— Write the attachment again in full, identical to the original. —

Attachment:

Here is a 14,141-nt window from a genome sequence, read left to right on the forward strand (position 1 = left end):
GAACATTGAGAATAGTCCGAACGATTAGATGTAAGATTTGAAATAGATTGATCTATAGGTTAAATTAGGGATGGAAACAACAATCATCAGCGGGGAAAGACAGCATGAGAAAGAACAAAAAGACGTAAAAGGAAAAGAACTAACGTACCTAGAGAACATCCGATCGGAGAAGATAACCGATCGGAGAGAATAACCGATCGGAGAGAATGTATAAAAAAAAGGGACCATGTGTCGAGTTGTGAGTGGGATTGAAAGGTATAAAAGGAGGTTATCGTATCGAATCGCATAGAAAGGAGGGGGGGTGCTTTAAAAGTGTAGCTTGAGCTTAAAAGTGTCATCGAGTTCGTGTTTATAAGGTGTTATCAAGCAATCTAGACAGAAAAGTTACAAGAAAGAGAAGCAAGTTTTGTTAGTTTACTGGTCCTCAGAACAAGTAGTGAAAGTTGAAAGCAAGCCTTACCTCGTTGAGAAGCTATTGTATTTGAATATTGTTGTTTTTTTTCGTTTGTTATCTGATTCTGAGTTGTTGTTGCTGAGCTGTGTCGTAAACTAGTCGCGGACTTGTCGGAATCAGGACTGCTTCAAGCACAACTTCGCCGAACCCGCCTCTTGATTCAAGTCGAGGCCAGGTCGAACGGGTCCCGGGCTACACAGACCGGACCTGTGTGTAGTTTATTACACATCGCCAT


Here is a 14,141-nt window from a genome sequence, read left to right on the forward strand (position 1 = left end):
GAACATTGAGAATAGTCCGAACGATTAGATGTAAGATTTGAAATAGATTGATCTATAGGTTAAATTAGGGATGGAAACAACAATCATCAGCGGGGAAAGACAGCATGAGAAAGAACAAAAAGACGTAAAAGGAAAAGAACTAACGTACCTAGAGAACATCCGATCGGAGAAGATAACCGATCGGAGAGAATAACCGATCGGAGAGAATGTATAAAAAAAAGGGACCATGTGTCGAGTTGTGAGTGGGATTGAAAGGTATAAAAGGAGGTTATCGTATCGAATCGCATAGAAAGGAGGGGGGGTGCTTTAAAAGTGTAGCTTGAGCTTAAAAGTGTCATCGAGTTCGTGTTTATAAGGTGTTATCAAGCAATCTAGACAGAAAAGTTACAAGAAAGAGAAGCAAGTTTTGTTAGTTTACTGGTCCTCAGAACAAGTAGTGAAAGTTGAAAGCAAGCCTTACCTCGTTGAGAAGCTATTGTATTTGAATATTGTTGTTTTTTTTCGTTTGTTATCTGATTCTGAGTTGTTGTTGCTGAGCTGTGTCGTAAACTAGTCGCGGACTTGTCGGAATCAGGACTGCTTCAAGCACAACTTCGCCGAACCCGCCTCTTGATTCAAGTCGAGGCCAGGTCGAACGGGTCCCGGGCTACACAGACCGGACCTGTGTGTAGTTTATTACACATCGCCAT